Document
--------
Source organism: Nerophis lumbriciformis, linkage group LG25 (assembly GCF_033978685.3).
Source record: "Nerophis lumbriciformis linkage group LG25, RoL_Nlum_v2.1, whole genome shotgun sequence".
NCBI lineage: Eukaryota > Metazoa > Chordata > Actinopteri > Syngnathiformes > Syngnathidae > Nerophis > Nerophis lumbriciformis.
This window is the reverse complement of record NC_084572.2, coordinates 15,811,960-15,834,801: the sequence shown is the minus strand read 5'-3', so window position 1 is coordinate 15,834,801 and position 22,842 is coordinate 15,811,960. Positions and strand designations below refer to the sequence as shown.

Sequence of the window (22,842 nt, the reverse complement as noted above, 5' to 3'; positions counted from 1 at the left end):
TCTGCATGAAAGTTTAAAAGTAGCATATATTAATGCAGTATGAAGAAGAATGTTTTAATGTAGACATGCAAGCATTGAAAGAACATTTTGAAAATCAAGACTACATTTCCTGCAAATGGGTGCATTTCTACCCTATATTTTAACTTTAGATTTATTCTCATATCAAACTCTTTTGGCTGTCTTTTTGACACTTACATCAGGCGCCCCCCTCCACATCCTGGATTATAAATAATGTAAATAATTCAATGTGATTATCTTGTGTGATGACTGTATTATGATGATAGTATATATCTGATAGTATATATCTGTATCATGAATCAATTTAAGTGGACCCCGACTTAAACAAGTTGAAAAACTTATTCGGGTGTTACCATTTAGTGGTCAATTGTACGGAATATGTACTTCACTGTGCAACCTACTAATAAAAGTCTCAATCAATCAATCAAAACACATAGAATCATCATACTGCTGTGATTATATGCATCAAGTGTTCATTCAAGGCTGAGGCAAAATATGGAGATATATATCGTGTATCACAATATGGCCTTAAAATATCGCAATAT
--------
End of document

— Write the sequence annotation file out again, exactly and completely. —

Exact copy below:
Source organism: Nerophis lumbriciformis, linkage group LG25 (assembly GCF_033978685.3).
Source record: "Nerophis lumbriciformis linkage group LG25, RoL_Nlum_v2.1, whole genome shotgun sequence".
NCBI lineage: Eukaryota > Metazoa > Chordata > Actinopteri > Syngnathiformes > Syngnathidae > Nerophis > Nerophis lumbriciformis.
This window is the reverse complement of record NC_084572.2, coordinates 15,811,960-15,834,801: the sequence shown is the minus strand read 5'-3', so window position 1 is coordinate 15,834,801 and position 22,842 is coordinate 15,811,960. Positions and strand designations below refer to the sequence as shown.

Sequence of the window (22,842 nt, the reverse complement as noted above, 5' to 3'; positions counted from 1 at the left end):
TCTGCATGAAAGTTTAAAAGTAGCATATATTAATGCAGTATGAAGAAGAATGTTTTAATGTAGACATGCAAGCATTGAAAGAACATTTTGAAAATCAAGACTACATTTCCTGCAAATGGGTGCATTTCTACCCTATATTTTAACTTTAGATTTATTCTCATATCAAACTCTTTTGGCTGTCTTTTTGACACTTACATCAGGCGCCCCCCTCCACATCCTGGATTATAAATAATGTAAATAATTCAATGTGATTATCTTGTGTGATGACTGTATTATGATGATAGTATATATCTGATAGTATATATCTGTATCATGAATCAATTTAAGTGGACCCCGACTTAAACAAGTTGAAAAACTTATTCGGGTGTTACCATTTAGTGGTCAATTGTACGGAATATGTACTTCACTGTGCAACCTACTAATAAAAGTCTCAATCAATCAATCAAAACACATAGAATCATCATACTGCTGTGATTATATGCATCAAGTGTTCATTCAAGGCTGAGGCAAAATATGGAGATATATATCGTGTATCACAATATGGCCTTAAAATATCGCAATAT